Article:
Card playing had become our afternoon or evening activity and it has continued. Today we multi-tasked! There was a trivia competition hosted by the resident guitar-playing entertainer. We played cards, played trivia and drank Bollinger.
Tonight after dinner we arrived into Kalgoorlie around 9 p.m. We left the warmth of the train for a tour of cool Kalgoorlie with Katherine.
She drove through the dark streets pointing out sights we couldn’t see. She told us stories and used the word ‘actually ‘ more times than necessary. She’d had a long day and sounded exhausted. We were all thinking our Katherine needed to be home in bed.
First stop was a yard housing a small museum and theatre where two locals put on a play about the discovery of gold by Paddy and Tom. Unfortunately it needed a better script & better actors.
Next stop was the giant pit. We went to a viewing platform but with few lights on it was hard to see anything. The photos told the story of a pit that is 5 km long, 2 km wide and 1 km deep.
The whole tour was ‘actually’ underwhelming. It would have been more effective to have an audio on the bus. We should have listened to fellow travellers Miranda and Gavin who were staying on the train in their cabin with a glass of wine and a Netflix movie.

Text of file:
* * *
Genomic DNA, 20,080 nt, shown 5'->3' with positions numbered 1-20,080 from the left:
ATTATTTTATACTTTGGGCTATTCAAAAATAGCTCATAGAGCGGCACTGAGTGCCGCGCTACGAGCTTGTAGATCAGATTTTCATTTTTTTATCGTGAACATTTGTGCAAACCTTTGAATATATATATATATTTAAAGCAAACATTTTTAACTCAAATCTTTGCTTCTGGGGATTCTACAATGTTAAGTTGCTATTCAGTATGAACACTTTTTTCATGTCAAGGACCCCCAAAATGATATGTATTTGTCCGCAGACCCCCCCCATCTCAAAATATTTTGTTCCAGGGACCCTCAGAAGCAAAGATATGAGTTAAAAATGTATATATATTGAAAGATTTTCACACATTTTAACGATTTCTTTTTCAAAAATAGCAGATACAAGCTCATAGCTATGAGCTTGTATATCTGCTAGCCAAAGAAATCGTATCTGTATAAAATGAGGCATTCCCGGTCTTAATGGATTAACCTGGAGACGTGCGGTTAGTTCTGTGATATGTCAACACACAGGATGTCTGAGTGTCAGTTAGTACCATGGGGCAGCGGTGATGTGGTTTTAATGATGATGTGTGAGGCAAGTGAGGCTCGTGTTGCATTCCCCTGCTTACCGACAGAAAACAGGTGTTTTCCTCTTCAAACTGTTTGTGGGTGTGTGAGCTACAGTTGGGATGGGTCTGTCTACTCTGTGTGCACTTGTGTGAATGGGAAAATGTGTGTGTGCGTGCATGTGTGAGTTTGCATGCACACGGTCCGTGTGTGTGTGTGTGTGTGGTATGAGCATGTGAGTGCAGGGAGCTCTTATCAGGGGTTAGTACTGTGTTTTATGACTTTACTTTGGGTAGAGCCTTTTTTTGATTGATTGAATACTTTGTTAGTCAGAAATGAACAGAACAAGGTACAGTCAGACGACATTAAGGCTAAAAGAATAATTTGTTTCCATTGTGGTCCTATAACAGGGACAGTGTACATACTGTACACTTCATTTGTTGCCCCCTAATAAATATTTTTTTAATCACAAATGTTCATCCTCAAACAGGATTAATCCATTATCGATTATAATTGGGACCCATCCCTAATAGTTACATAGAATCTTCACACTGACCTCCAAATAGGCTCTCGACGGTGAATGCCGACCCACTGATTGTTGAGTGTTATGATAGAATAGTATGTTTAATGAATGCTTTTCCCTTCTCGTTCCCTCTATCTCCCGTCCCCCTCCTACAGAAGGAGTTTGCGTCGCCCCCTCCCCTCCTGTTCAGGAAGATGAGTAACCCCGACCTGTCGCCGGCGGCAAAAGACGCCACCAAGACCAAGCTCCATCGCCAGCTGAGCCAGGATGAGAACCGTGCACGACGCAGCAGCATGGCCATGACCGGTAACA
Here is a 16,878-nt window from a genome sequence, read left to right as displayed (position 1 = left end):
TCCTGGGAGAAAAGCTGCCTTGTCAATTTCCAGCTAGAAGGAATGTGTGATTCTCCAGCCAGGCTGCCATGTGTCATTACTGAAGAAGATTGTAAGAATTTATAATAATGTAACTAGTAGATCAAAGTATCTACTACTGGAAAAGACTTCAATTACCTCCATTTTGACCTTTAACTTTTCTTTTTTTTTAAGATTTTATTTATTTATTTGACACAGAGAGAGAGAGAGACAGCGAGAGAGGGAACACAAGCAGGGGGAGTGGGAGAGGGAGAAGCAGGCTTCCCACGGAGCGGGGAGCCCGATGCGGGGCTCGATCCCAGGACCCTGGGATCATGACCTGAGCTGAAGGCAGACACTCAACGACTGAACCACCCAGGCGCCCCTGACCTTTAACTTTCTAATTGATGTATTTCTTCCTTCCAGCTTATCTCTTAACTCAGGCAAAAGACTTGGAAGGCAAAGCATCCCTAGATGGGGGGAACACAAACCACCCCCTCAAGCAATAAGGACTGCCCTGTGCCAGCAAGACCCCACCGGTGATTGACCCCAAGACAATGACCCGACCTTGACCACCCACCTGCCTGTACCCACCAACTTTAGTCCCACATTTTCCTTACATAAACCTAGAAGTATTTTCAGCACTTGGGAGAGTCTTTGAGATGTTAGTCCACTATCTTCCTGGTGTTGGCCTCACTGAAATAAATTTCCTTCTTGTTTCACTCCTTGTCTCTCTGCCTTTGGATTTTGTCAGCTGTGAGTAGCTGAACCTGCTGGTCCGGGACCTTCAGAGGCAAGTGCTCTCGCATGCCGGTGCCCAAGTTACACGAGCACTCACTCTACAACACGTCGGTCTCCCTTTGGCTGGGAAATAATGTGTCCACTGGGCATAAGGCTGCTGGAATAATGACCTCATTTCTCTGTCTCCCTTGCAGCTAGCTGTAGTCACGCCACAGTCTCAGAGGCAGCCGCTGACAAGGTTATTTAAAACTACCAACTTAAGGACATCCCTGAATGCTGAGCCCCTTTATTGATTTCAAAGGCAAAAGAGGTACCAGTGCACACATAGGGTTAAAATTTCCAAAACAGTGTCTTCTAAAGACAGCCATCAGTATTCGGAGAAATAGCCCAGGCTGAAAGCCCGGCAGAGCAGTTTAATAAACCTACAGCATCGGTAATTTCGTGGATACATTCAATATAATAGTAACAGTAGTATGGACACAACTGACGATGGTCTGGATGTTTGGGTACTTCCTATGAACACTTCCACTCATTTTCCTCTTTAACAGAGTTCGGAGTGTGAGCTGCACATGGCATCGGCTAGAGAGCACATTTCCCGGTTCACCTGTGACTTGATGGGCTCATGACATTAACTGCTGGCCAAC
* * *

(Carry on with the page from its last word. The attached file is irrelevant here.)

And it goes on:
Couldn’t wait to get back to the train, have a warm shower and tumble into bed.
Our stay in Fremantle was supposed to be warm. Was supposed to be spent with a ferry trip to Rottnest Island. A little swim.
Weather has a way of changing things around. The ferry service is cancelled so we changed our plans.
Friday night we went to Nedlands for dinner with some old friends of Chris and Jill. We had a great night and some lovely soup. Not a chip in sight.
Saturday morning called for a sleep in. Our hotel – The Esplanade – is large and old and right near the old town on one side , the park and marina on the other.